This post is going to be subjective. It won’t apply to all companies, and it won’t apply to all people. It’s based on my own experience, and I’d be interested to hear about other people’s experiences too!
If you were to ask me seven or eight years ago what I believe a CTO did in a company, I’d have given you an almost completely different answer than what I would today. My eyes have truly opened since then, and I want to share with you what that journey entailed for me and what I learned along the way. This leads me to what may be some potentially controversial statements!
To truly succeed and grow your MSP as a leader of technology, you need to be a people person first. If you’re not, your business growth may eventually stall
It goes without saying that a technology leader should have good technical skills; I’ll touch on this later. For smaller MSPs where you have only a couple of engineers, or even potentially none, it’s far easier to deprioritise understanding how to lead people. Nearly all your initial output is based on the technical stack you’re building out for your MSP. You can get away with locking yourself in a room and just working on the technical side of your business and no one will bat an eyelid. In my own journey, as my old MSP grew from what was 3 engineers to now 15+, I’ve seen increasingly how important being a good people leader is to growing an MSP. It was an area I lacked in a few years ago. The technical side has always been a strength for me. The leadership side I’ve had to work on. I’ve spent the last few years honing these skills. I’ve read countless books and, with the best guidance I could ever have from the Managing Director of my previous MSP, really worked on how I engage with people.
Here’s what most people don’t realise – you could be the biggest tech wiz on the planet but if you are not leading your teams and the people in them properly then your success is going to be limited as you grow. The reason is simple – the bigger your MSP gets, the more and more technical work there is to do. It gets to a point as the technical lead that it’s not possible for you to do it all, it has to be delegated out. Your teams are not you though and they can’t do the job in the same way you can. Your responsibilities to start to shift from doing the work yourself to building out teams and people that can perform the jobs well and to the right standard. Only then can you scale the company. This means getting your teams onboard. It means inspiring them with a vision and direction. It means building relationships with them based on trust, gratitude, empathy, and respect. It means truly listening to them and taking their thoughts, ideas and concerns onboard. It means effective communication. It means decent training. It means learning how to empower an individual and giving them trust and autonomy in their own area.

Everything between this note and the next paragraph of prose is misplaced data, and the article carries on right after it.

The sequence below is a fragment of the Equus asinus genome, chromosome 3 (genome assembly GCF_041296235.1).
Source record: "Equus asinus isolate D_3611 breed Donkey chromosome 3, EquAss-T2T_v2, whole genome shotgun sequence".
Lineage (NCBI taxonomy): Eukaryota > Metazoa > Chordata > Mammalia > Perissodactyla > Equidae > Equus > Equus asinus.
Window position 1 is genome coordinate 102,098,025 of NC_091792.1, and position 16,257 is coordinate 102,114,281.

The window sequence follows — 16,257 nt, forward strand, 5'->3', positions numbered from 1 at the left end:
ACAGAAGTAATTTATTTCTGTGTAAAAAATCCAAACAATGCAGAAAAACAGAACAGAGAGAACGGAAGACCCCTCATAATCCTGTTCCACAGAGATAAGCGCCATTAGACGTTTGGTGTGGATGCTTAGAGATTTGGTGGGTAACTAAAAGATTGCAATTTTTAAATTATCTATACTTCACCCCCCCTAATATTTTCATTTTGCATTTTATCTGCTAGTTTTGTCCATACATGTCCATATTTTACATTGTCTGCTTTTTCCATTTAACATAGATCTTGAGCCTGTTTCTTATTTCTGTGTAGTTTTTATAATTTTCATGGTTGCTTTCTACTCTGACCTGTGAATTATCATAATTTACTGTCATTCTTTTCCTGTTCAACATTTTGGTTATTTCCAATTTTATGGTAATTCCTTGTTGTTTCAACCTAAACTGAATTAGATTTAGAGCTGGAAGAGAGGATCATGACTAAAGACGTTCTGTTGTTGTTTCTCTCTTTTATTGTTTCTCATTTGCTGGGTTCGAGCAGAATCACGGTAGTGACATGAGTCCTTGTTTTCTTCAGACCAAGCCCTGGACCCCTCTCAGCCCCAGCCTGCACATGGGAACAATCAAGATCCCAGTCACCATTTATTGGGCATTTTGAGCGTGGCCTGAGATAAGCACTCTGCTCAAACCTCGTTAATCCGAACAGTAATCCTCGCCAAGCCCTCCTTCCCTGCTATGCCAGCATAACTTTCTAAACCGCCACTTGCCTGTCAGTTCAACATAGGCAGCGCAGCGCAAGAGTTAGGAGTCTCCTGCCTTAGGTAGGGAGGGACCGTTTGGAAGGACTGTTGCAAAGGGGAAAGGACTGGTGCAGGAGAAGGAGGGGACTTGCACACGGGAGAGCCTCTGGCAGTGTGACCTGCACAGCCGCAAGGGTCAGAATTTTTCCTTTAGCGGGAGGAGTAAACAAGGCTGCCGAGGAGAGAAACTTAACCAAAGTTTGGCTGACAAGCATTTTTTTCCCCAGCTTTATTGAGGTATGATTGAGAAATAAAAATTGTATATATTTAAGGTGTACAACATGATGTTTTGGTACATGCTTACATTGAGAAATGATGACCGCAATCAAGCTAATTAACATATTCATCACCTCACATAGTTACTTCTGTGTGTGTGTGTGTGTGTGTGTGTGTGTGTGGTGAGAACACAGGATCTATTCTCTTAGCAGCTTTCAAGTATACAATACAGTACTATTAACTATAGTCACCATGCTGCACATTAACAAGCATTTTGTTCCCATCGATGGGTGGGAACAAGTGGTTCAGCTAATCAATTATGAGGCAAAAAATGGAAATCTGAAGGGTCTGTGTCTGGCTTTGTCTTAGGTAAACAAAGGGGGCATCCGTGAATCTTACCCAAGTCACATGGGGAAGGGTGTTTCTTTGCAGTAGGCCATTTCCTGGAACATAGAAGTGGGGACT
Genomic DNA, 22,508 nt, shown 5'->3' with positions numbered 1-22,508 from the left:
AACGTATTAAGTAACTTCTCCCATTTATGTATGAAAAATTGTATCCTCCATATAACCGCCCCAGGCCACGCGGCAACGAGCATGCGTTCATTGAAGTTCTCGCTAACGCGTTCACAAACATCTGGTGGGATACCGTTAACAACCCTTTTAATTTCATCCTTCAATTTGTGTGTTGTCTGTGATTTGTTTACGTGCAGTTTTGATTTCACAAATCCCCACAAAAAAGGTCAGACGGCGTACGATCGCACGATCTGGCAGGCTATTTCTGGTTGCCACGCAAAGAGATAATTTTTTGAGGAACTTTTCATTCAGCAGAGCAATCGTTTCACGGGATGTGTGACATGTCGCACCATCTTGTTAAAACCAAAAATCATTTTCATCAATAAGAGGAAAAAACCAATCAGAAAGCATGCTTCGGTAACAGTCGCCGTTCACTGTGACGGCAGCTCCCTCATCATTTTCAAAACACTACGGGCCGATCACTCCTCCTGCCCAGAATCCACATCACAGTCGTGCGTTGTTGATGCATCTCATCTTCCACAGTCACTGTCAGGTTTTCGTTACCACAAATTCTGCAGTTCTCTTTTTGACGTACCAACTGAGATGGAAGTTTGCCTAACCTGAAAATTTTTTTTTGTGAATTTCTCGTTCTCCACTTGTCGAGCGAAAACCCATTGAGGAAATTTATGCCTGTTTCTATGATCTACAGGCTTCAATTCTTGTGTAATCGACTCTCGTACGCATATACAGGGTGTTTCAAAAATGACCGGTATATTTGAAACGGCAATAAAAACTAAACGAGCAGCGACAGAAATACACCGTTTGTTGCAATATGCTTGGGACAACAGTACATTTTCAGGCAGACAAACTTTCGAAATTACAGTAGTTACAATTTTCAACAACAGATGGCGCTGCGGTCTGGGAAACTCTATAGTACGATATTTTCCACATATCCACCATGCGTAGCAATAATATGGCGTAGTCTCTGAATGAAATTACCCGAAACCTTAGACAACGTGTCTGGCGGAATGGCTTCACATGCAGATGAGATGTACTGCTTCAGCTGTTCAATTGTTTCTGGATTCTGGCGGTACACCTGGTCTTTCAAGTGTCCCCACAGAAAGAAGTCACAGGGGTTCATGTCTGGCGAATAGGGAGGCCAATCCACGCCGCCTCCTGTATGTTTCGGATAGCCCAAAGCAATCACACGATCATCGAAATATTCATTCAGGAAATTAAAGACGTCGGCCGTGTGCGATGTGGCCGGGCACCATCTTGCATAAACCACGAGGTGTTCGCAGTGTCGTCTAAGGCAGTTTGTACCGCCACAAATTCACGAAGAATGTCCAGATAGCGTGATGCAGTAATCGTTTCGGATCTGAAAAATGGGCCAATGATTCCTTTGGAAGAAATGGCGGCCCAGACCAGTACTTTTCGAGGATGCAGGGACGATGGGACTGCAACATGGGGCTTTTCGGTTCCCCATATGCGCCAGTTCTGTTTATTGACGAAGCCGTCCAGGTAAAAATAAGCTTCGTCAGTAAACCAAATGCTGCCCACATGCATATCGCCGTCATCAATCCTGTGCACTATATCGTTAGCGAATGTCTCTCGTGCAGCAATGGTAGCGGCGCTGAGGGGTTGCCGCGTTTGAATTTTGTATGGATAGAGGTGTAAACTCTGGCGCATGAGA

Ask yourself this question if you’re lead technology for an MSP – do you enjoy spending time with your staff? Do you enjoy developing people? Do you prefer interacting with staff over spending time in VSCode? If you’re answering no to all or any of these then you may only be able to take your MSP so far.
You need to truly be in touch with your technical skills as well
This feels like a bit of a reverse in direction given my last statement, but it’s completely true. It’s why being a technology leader is such a difficult job.